Baltimore Orioles Top Prospects For 2023

With arguably the best farm system in baseball, Baltimore seems primed to continue ascending to true contention after a surprisingly strong 2022.

BALTIMORE, MARYLAND - SEPTEMBER 22: Gunnar Henderson #2 of the Baltimore Orioles prepares to bat against the Houston Astros at Oriole Park at Camden Yards on September 22, 2022 in Baltimore, Maryland. (Photo by Patrick Smith/Getty Images)

Even after graduating Adley Rutschman, the Baltimore Orioles possess one of baseball’s most elite farm systems. Led by a slew of near-MLB ready bats and the top pitching prospect in the game, the future is extremely bright in Baltimore.

1. Gunnar Henderson – SS – (MLB)

Height/Weight: 6’3″, 210 | Bat/Throw: L/R | 2nd Round (42), 2019 (BAL) | ETA: 2023


Henderson has done everything possible to improve his stock over the last two seasons. Seeing gains in just about every tool while demonstrating a veteran’s maturity at the plate, it is easy to see how the 21-year-old has become one of baseball’s best prospects.


A simple upright setup with relaxed hands, Henderson utilizes a small gathering leg kick to get into his back side and does a really good job of staying there. Aside from a slight stretch backwards, Henderson doesn’t feature much hand movement with his load, allowing him to repeat his moves and timing.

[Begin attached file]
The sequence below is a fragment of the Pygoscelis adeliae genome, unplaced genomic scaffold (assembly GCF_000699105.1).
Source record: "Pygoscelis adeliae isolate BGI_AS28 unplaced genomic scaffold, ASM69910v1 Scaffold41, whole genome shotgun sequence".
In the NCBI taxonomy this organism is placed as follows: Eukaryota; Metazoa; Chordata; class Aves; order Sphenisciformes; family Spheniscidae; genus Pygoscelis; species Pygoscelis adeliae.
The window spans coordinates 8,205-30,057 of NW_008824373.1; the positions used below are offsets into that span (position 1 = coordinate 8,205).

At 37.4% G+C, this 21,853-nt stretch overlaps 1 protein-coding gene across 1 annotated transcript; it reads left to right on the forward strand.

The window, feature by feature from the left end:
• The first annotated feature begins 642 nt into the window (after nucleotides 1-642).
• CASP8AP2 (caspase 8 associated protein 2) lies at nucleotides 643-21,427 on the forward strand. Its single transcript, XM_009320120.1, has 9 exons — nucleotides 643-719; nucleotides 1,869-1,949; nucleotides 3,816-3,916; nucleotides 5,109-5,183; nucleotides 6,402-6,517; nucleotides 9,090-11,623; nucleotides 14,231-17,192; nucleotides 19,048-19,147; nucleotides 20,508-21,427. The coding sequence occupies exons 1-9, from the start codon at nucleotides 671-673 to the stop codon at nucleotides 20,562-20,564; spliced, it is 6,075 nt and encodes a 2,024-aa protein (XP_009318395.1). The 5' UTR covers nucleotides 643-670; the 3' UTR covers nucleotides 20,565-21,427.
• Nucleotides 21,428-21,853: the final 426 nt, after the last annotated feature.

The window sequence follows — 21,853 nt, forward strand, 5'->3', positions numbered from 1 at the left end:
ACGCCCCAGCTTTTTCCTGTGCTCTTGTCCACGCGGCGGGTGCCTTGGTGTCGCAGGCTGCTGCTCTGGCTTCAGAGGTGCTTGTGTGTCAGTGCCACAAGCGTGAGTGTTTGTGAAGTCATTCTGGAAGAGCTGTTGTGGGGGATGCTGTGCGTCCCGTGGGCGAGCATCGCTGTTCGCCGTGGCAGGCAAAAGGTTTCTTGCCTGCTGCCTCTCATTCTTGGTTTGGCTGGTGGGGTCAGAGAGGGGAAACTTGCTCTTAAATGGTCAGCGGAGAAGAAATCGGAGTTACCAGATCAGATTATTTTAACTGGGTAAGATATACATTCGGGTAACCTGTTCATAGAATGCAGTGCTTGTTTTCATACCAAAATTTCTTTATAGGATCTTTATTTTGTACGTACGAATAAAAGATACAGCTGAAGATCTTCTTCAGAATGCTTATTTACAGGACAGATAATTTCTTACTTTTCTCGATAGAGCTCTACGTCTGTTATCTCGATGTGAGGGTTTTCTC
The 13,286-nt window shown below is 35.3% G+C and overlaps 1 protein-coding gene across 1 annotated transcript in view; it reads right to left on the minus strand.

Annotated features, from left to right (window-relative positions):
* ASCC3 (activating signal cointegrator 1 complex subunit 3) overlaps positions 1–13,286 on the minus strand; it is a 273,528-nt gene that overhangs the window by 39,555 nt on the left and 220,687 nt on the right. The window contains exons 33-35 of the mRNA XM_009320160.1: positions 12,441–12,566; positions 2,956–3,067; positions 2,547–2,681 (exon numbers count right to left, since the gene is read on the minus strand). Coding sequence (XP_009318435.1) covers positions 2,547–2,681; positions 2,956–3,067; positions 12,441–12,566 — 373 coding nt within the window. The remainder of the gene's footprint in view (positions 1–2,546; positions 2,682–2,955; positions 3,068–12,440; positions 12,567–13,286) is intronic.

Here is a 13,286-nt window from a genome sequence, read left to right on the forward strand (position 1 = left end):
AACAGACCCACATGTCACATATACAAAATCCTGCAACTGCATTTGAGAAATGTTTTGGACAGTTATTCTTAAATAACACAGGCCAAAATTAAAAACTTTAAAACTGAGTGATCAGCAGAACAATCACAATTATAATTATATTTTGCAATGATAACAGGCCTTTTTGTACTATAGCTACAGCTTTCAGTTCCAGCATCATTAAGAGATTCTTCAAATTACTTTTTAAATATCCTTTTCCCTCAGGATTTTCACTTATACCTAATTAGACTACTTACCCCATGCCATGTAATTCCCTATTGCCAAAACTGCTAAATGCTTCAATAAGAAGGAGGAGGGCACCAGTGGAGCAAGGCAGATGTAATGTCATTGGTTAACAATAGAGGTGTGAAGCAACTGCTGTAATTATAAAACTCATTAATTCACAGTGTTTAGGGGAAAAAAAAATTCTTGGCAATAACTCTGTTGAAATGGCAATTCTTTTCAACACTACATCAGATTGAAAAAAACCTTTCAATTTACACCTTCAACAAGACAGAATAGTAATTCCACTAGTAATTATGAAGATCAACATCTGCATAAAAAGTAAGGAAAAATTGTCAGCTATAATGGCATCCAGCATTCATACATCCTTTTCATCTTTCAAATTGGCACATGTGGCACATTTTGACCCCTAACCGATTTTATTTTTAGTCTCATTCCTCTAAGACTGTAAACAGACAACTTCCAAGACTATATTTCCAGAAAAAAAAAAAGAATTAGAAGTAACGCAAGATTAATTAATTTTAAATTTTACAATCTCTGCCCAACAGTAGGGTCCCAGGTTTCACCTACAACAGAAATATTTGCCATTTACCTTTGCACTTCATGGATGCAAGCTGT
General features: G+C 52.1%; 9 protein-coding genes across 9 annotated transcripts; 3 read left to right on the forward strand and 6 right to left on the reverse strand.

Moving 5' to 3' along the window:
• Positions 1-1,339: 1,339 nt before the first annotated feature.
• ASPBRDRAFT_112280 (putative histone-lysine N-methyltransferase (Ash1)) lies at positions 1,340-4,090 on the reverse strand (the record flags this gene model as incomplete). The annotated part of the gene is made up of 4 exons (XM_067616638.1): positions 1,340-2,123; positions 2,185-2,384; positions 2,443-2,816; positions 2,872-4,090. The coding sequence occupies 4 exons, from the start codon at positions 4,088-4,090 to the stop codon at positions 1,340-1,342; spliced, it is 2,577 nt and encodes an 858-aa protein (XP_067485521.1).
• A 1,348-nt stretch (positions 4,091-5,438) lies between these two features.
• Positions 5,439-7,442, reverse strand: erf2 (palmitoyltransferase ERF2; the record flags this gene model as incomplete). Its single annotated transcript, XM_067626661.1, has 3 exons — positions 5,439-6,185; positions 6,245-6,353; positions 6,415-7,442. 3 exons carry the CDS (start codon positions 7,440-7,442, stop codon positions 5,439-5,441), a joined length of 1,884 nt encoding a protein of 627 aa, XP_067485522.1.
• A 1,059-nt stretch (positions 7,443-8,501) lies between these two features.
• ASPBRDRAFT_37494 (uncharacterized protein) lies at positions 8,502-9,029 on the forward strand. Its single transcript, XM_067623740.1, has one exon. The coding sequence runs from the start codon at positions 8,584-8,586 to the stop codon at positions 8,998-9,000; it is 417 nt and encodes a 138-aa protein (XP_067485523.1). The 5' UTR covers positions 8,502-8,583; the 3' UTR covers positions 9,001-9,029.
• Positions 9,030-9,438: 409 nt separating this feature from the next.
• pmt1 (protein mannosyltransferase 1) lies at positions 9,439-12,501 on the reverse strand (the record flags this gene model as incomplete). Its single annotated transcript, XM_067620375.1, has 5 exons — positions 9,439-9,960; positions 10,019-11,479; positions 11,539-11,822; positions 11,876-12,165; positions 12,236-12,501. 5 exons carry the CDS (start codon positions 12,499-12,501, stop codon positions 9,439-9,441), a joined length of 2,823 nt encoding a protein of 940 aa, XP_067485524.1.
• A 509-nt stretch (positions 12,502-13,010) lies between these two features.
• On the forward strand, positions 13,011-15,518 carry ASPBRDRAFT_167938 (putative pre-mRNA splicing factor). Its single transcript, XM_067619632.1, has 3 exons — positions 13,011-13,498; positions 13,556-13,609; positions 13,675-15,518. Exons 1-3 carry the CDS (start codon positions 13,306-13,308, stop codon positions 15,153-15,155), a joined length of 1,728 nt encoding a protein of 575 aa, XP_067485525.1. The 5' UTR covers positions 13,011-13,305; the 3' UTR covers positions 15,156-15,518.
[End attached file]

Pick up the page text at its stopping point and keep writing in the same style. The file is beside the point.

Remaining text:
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Henderson has continued to add strength since joining the Orioles organization, producing exit velocities as high as 112 MPH and home runs as long as 480 feet this season. The simplicity of his swing and easy power has helped Henderson consistently tap into his exciting raw pop in games with potentially even more in the tank.

Great plate discipline and body control help Henderson remain productive against all pitch types, and he uses the entire field impressively. He could probably benefit from getting the ball in the air a bit more (47% ground ball rate), though Henderson’s ability to hit the ball hard to all fields and above average speed should have him routinely above average in the BABIP department.

A patient hitter, Henderson has maintained a chase rate below 20% all season and should consistently get on base at an impressive clip. After really struggling through his first couple seasons left-on-left, Henderson has looked much more comfortable against lefties in the upper minors this year. There’s still room for improvement with Henderson’s splits, but when you crush righties to an OPS over 1.000, a .740 OPS vs. lefties is more than tolerable.


Long viewed as a candidate to move to third due to his size, Henderson still moves extremely well and has looked the part of an everyday shortstop. Henderson’s smooth actions and plus arm are complemented by impressive quickness for a 6-foot-3, 210 pound guy.

Though we have seen Henderson move around the diamond in Triple-A and at the MLB level, that is more a testament to Henderson’s natural fielding ability and versatility than an inability to stick at shortstop. The 21-year-old has all of the physical goods and the instincts to be a big league average shortstop now, but also offers the ability to move all over the infield.